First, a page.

“To Hold Accountable and to Bless: The Father as the Image of Christ the Great High Priest”

Homily, Saturday of the Third Week of Lent
Mass for the Annual Men’s Conference
March 9, 2024, St. Mark Catholic Church


“Just wait till your father gets home.”  Do you remember that one?  Some of us in this church today are old enough to, but to many of you, I’m sure, such a phrase sounds quite unfamiliar, maybe even peculiar.  It wasn’t that long ago, though, that it was commonly heard, spoken by stay-at-home moms to their misbehaving children awaiting their father’s return home from work.

Accountability and Forgiveness

This short sentence is fraught with spiritual truth: the father is the authority in the family to hold the children accountable, to impose discipline when necessary and offer correction when the children err.  Which helps us to understand why our society today is so deeply plagued with moral and social crises: all too often, father is not coming home.  There is no father to hold the children accountable.  Or if he is coming home, instead of meting out a measured and appropriate deserved discipline, he is abusive and destroys his children’s sense of dignity and being loved precisely by the one upon whom they depend for their well-being.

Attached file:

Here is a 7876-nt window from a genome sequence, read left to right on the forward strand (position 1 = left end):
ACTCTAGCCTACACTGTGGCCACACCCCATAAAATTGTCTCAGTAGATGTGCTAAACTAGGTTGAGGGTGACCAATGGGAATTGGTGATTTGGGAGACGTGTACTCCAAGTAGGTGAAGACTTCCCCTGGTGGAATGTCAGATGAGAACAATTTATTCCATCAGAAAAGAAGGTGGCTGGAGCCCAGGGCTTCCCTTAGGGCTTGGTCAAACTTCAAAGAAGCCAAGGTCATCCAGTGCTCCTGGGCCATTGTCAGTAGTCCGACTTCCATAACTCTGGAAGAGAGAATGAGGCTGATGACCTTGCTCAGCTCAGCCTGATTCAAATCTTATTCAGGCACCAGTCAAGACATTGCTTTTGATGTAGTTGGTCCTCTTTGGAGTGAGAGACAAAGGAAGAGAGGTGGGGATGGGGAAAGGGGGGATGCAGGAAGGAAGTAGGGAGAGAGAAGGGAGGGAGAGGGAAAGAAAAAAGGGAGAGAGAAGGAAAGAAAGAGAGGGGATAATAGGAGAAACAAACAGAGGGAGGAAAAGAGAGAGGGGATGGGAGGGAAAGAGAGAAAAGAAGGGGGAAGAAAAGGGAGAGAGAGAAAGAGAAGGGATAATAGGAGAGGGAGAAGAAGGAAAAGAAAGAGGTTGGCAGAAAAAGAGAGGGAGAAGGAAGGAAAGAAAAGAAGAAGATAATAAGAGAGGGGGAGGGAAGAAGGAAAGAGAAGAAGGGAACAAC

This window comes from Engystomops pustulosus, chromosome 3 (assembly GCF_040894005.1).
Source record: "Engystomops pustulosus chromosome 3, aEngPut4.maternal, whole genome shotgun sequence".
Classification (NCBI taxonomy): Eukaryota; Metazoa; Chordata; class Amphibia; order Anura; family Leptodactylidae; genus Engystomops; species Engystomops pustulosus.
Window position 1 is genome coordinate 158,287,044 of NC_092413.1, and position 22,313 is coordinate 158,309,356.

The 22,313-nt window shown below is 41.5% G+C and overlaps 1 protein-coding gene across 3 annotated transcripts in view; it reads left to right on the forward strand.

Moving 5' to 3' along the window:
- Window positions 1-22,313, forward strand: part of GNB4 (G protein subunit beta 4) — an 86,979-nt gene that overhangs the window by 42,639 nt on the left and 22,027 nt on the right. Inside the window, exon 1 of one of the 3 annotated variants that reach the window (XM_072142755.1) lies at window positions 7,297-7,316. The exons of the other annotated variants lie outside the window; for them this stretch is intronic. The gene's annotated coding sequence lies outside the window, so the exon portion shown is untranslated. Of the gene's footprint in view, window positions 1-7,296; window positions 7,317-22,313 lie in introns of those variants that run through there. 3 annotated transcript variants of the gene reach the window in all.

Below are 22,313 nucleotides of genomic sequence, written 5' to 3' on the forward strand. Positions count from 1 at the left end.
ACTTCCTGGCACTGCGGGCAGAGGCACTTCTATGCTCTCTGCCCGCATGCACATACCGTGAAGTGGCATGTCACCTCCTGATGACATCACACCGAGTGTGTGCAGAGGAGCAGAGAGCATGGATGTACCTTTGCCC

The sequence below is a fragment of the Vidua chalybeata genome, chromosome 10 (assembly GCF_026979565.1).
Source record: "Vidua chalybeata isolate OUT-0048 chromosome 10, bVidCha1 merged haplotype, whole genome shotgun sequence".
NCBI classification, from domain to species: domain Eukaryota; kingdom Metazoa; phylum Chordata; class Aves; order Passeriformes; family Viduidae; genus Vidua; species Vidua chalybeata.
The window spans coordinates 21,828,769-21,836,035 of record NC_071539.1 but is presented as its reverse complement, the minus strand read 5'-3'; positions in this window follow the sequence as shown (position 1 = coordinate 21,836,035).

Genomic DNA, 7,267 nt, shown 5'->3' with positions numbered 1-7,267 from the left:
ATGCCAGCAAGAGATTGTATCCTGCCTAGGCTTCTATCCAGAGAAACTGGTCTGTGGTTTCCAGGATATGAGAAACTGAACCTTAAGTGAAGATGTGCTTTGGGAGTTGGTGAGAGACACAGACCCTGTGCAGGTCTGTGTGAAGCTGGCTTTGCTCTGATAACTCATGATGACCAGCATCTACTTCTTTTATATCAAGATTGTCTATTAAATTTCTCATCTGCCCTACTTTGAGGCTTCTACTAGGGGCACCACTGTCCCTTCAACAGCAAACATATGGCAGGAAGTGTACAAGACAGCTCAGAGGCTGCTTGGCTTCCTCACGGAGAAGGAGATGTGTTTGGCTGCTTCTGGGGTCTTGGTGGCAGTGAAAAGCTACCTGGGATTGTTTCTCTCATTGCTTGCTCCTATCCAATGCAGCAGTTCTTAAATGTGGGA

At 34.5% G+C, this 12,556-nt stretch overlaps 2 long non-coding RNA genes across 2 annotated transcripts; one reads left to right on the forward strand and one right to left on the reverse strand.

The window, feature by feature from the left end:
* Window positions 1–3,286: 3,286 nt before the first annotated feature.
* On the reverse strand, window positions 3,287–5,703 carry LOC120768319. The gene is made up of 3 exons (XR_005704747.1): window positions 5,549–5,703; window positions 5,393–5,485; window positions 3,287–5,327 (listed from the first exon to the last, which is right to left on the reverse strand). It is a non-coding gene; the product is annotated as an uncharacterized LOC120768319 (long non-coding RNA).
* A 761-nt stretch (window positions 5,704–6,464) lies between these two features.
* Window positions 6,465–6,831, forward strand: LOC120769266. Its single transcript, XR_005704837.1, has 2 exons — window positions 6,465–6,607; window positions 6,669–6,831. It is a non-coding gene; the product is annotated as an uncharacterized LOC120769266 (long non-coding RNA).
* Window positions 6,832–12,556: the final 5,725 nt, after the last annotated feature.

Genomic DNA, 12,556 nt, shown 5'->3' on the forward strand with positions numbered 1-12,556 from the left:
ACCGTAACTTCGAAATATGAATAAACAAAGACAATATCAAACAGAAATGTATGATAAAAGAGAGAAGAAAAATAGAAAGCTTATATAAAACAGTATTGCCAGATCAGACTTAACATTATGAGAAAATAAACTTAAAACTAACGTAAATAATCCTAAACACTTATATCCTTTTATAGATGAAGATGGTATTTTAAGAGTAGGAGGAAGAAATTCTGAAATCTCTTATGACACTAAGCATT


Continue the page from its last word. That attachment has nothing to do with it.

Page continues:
This is the God-given role of the father: to be a disciplinarian and to be loving; to punish and to forgive; to call and urge on to higher expectations and to be tender and patient.  We see a good example of the interplay of these two complementary qualities (complementary, not opposite!) in the prophet Hosea.  Serving as God’s spokesman, Hosea excoriates the people for their worship of false gods, feigning as they do the observance of the practices of their own religion.  He conveys well the sense of how much their God, Who had done so much for them, is fed up with them for their phoniness: “What can I do with you ….  Your piety is like a morning cloud, like the dew that early passes away.  For this reason I smote them through the prophets, I slew them by the words of my mouth”.  So there is the scolding and the punishment for wrong doing – and, indeed, wrongdoing of the most serious kind: idolatry.  How far they missed the mark: “For it is love that I desire, not sacrifice, and knowledge of God rather than burnt offerings.”